The old joke is “a billion here and a billion there, before you know it you’re talking about real money.” There’s nobody laughing at the U.S. and world economies these days. Putting aside the disaster in the stock market for one moment, the credit market is of much more concern to the day-to-day operation of the charitable community.
The $750-billion bailout of banks and investment houses by the federal government has ordinary citizens and business leaders in the lurch. Where’s the help — note that word wasn’t bailout — for folks for whom just $750 might make a huge difference?
The ability of charities to apply for and receive loans from banking institutions is critical to mission and the tightness in the credit markets has become dangerous to the very fabric of the nation’s social safety net. Many organizations need simple bridge financing for the period between when a program starts and when a grant check arrives. Most charities and businesses have a line of credit that allows money to be drawn to get organizations through those lean weeks or months. Banks are beginning to close credit lines that are not in use and are making it more difficult for charities to qualify for those bridge loans. Charities don’t generally have much collateral that banks would be interested in. And, banks certainly don’t want more real estate backing loans on the books.
Council on Foundations CEO Steve Gunderson has been calling on foundations and organizations of all types to change the concept of charity to a broader definition of philanthropy. Here’s his chance to step to the plate.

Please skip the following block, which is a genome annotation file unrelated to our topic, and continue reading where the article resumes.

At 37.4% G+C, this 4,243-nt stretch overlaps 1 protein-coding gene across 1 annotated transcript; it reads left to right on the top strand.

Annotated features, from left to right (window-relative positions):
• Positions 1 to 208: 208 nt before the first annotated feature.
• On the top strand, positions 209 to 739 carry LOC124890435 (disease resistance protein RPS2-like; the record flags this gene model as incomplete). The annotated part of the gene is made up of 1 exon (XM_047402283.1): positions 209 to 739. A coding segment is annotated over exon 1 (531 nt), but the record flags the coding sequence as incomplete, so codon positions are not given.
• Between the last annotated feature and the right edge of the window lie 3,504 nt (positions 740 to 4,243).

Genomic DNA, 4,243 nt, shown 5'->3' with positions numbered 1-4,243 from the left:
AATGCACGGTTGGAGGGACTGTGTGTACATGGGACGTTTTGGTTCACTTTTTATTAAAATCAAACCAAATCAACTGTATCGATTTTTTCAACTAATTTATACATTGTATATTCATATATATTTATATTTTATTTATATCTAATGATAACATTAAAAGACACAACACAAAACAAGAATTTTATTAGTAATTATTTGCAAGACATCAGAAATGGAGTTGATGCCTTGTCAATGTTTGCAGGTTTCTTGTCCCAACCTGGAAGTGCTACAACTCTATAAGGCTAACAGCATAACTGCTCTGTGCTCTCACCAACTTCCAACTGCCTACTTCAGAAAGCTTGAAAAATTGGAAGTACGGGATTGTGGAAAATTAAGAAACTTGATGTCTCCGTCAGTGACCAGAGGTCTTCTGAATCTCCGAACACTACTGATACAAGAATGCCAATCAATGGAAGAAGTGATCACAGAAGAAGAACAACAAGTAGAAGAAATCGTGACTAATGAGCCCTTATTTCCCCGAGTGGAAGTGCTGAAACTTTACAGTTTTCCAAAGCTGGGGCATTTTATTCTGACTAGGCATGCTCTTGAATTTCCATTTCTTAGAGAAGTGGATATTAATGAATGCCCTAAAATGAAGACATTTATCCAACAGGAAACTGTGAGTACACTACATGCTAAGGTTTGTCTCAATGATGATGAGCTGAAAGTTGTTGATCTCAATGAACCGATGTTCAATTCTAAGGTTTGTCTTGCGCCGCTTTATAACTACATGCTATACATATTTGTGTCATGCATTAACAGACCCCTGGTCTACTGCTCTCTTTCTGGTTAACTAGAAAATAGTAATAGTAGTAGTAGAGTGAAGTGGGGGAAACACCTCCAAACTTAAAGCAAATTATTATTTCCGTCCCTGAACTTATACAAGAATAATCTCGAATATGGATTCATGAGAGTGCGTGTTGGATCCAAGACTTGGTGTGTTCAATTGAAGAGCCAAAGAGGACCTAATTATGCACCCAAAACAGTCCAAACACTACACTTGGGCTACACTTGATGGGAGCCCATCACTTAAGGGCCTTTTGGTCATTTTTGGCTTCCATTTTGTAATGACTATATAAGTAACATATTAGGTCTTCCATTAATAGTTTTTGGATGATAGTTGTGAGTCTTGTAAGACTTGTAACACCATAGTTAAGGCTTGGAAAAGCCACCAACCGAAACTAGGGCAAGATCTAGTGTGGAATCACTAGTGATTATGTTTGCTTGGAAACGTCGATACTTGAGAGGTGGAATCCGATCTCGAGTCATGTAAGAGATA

According to the most recent figures from The Foundation Center, the top 10 foundations had assets of roughly $117.5 billion. According to the Digest of Education Statistics, the 10 largest endowments at colleges and universities totaled $118.2 billion, basically $700 million more than the top 10 foundations. That’s a combined $235.7 billion for those doing the math. Under the direction of the Council on Foundations, roughly 0.5 percent of those assets should be put into a cash account. That’s roughly $1.17 billion. Any foundation interested in joining the cooperative should be permitted to do so.
A board made up of foundation and education executives, a dozen in all, would manage the money. The funds would be made available at 3 percent interest to cover processing and staffing costs. The office should be thinly staffed to keep overhead low enough to be covered by that 3 percent.
These would be straight loans, short-term, for a period not to exceed 24 months. The money would not be to construct new facilities or to pay down debt. It would be simple cash flow. No organization would be eligible to borrow more than $500,000, although multiple loans, not to exceed $500,000 total, could be made at the board’s discretion.
The organization would go out of business 36 months after the last loan is approved. The total lifespan would be 60 months, the length of many car loans. The organization’s charter would clearly state that the 60-month window could not be extended. If the country isn’t out of this credit and cash crisis at that point, there’s a completely different set of needs that will be required and nobody wants to look into that abyss right now.
There’s no doubt that the assets and endowments have suffered during these past few months and those numbers quoted by various reporting agencies have declined. But in the grand scale of the foundation and educational endowments, 0.5 percent of the collective asset is sand on the beach that could be squeezed into a diamond.
It’s in the best interest of foundations and educational endowments to ensure that their respective communities remain strong. A short-term loan program for organizations that have nowhere else to turn will go a long way to keeping many organizations operational, delivering services to communities that need them. NPT